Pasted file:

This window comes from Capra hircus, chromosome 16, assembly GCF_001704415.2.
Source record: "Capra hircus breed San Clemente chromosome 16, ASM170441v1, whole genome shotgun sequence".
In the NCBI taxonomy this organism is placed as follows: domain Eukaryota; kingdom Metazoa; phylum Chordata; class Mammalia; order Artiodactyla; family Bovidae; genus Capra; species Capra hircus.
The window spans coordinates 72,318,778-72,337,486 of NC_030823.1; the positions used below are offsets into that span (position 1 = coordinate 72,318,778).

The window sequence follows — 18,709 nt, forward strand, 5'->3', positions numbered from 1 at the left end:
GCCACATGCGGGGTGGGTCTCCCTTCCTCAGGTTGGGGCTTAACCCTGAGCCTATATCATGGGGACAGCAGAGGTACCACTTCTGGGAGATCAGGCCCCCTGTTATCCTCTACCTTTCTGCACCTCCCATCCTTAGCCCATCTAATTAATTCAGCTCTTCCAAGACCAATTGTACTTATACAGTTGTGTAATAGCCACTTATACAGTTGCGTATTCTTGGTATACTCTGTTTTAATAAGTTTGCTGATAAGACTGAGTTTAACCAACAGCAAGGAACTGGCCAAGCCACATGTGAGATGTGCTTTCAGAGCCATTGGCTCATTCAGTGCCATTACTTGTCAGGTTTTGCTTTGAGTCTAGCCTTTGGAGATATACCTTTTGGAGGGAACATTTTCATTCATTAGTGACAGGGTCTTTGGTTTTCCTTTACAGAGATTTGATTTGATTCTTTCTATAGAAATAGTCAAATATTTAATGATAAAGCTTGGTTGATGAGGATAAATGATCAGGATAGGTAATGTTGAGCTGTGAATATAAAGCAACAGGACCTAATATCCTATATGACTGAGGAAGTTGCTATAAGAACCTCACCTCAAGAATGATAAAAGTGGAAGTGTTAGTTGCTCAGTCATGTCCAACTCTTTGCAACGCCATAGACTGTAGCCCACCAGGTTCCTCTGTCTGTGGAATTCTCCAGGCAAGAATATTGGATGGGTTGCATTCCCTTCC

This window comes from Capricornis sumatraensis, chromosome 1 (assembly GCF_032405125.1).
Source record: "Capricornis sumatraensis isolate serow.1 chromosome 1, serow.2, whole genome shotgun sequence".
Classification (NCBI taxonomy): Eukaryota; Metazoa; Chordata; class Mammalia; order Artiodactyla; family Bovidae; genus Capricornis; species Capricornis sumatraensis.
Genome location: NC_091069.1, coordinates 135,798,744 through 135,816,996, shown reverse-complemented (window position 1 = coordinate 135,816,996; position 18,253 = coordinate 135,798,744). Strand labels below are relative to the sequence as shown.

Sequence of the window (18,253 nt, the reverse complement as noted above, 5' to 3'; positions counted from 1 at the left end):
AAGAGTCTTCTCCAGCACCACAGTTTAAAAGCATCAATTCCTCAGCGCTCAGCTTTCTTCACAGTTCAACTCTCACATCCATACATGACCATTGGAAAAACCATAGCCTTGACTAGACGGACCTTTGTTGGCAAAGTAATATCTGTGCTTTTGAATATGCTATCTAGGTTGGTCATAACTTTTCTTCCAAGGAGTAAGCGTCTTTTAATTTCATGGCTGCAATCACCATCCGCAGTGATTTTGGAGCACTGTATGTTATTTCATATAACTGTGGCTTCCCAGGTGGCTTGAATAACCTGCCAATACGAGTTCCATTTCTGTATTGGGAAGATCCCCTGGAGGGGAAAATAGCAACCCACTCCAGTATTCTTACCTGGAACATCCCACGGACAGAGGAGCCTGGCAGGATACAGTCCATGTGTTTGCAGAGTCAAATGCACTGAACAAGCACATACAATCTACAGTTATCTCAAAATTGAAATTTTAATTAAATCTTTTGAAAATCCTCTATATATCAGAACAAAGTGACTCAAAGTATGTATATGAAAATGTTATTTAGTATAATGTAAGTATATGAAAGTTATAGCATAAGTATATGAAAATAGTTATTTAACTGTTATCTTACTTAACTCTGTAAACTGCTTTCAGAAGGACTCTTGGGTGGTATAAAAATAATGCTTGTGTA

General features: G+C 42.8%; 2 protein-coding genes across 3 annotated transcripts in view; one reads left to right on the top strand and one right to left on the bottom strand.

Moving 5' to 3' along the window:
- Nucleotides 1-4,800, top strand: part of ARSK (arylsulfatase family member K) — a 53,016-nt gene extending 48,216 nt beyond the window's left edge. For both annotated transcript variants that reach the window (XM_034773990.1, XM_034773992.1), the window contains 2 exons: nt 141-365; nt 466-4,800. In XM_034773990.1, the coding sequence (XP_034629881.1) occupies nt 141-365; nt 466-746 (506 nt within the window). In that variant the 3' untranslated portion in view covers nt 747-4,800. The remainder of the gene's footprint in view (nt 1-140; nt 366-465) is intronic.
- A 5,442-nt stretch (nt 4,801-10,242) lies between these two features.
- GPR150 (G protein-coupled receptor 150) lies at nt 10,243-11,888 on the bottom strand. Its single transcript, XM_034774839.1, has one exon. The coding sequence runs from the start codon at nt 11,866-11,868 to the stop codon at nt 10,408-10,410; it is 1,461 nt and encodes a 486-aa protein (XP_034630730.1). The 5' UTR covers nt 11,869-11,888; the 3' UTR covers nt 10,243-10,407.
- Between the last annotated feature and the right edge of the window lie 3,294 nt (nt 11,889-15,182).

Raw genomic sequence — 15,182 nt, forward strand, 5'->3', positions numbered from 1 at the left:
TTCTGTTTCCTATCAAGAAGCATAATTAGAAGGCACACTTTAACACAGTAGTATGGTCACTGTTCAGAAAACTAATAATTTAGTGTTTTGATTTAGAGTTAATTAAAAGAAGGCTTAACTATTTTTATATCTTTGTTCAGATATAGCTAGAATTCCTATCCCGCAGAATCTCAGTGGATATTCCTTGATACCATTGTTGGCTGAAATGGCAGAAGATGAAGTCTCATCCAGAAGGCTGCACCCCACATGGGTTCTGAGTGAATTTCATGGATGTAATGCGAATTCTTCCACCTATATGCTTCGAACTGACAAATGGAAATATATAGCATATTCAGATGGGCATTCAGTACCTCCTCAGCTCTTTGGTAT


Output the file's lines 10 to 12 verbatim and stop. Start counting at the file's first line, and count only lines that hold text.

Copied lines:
Genome location: NC_091069.1, coordinates 135,798,744 through 135,816,996, shown reverse-complemented (window position 1 = coordinate 135,816,996; position 18,253 = coordinate 135,798,744). Strand labels below are relative to the sequence as shown.

Sequence of the window (18,253 nt, the reverse complement as noted above, 5' to 3'; positions counted from 1 at the left end):
AAGAGTCTTCTCCAGCACCACAGTTTAAAAGCATCAATTCCTCAGCGCTCAGCTTTCTTCACAGTTCAACTCTCACATCCATACATGACCATTGGAAAAACCATAGCCTTGACTAGACGGACCTTTGTTGGCAAAGTAATATCTGTGCTTTTGAATATGCTATCTAGGTTGGTCATAACTTTTCTTCCAAGGAGTAAGCGTCTTTTAATTTCATGGCTGCAATCACCATCCGCAGTGATTTTGGAGCACTGTATGTTATTTCATATAACTGTGGCTTCCCAGGTGGCTTGAATAACCTGCCAATACGAGTTCCATTTCTGTATTGGGAAGATCCCCTGGAGGGGAAAATAGCAACCCACTCCAGTATTCTTACCTGGAACATCCCACGGACAGAGGAGCCTGGCAGGATACAGTCCATGTGTTTGCAGAGTCAAATGCACTGAACAAGCACATACAATCTACAGTTATCTCAAAATTGAAATTTTAATTAAATCTTTTGAAAATCCTCTATATATCAGAACAAAGTGACTCAAAGTATGTATATGAAAATGTTATTTAGTATAATGTAAGTATATGAAAGTTATAGCATAAGTATATGAAAATAGTTATTTAACTGTTATCTTACTTAACTCTGTAAACTGCTTTCAGAAGGACTCTTGGGTGGTATAAAAATAATGCTTGTGTA